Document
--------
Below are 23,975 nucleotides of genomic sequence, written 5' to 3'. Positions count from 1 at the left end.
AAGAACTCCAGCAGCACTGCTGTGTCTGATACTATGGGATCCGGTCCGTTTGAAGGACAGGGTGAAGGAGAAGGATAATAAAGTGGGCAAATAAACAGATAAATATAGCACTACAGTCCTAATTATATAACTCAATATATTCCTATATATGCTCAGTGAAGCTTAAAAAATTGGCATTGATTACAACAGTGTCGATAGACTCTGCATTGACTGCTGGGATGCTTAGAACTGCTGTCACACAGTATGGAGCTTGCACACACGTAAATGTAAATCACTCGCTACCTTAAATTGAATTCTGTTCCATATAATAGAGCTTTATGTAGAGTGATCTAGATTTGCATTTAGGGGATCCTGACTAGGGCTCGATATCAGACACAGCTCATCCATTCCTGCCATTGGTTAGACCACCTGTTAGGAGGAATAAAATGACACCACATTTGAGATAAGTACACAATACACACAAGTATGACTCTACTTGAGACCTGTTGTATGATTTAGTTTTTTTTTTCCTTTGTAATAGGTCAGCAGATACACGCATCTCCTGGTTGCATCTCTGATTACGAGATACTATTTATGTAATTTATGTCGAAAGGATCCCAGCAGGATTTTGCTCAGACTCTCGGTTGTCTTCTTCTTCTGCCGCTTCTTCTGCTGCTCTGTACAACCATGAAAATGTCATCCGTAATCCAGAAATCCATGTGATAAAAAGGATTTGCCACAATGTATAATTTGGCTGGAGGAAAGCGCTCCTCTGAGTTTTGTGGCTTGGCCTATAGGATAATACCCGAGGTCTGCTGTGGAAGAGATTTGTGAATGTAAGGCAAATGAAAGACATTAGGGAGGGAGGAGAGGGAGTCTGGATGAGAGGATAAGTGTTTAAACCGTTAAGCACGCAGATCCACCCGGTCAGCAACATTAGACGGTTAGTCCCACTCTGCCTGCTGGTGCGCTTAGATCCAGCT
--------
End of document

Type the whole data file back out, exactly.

Below are 23,975 nucleotides of genomic sequence, written 5' to 3'. Positions count from 1 at the left end.
AAGAACTCCAGCAGCACTGCTGTGTCTGATACTATGGGATCCGGTCCGTTTGAAGGACAGGGTGAAGGAGAAGGATAATAAAGTGGGCAAATAAACAGATAAATATAGCACTACAGTCCTAATTATATAACTCAATATATTCCTATATATGCTCAGTGAAGCTTAAAAAATTGGCATTGATTACAACAGTGTCGATAGACTCTGCATTGACTGCTGGGATGCTTAGAACTGCTGTCACACAGTATGGAGCTTGCACACACGTAAATGTAAATCACTCGCTACCTTAAATTGAATTCTGTTCCATATAATAGAGCTTTATGTAGAGTGATCTAGATTTGCATTTAGGGGATCCTGACTAGGGCTCGATATCAGACACAGCTCATCCATTCCTGCCATTGGTTAGACCACCTGTTAGGAGGAATAAAATGACACCACATTTGAGATAAGTACACAATACACACAAGTATGACTCTACTTGAGACCTGTTGTATGATTTAGTTTTTTTTTTCCTTTGTAATAGGTCAGCAGATACACGCATCTCCTGGTTGCATCTCTGATTACGAGATACTATTTATGTAATTTATGTCGAAAGGATCCCAGCAGGATTTTGCTCAGACTCTCGGTTGTCTTCTTCTTCTGCCGCTTCTTCTGCTGCTCTGTACAACCATGAAAATGTCATCCGTAATCCAGAAATCCATGTGATAAAAAGGATTTGCCACAATGTATAATTTGGCTGGAGGAAAGCGCTCCTCTGAGTTTTGTGGCTTGGCCTATAGGATAATACCCGAGGTCTGCTGTGGAAGAGATTTGTGAATGTAAGGCAAATGAAAGACATTAGGGAGGGAGGAGAGGGAGTCTGGATGAGAGGATAAGTGTTTAAACCGTTAAGCACGCAGATCCACCCGGTCAGCAACATTAGACGGTTAGTCCCACTCTGCCTGCTGGTGCGCTTAGATCCAGCT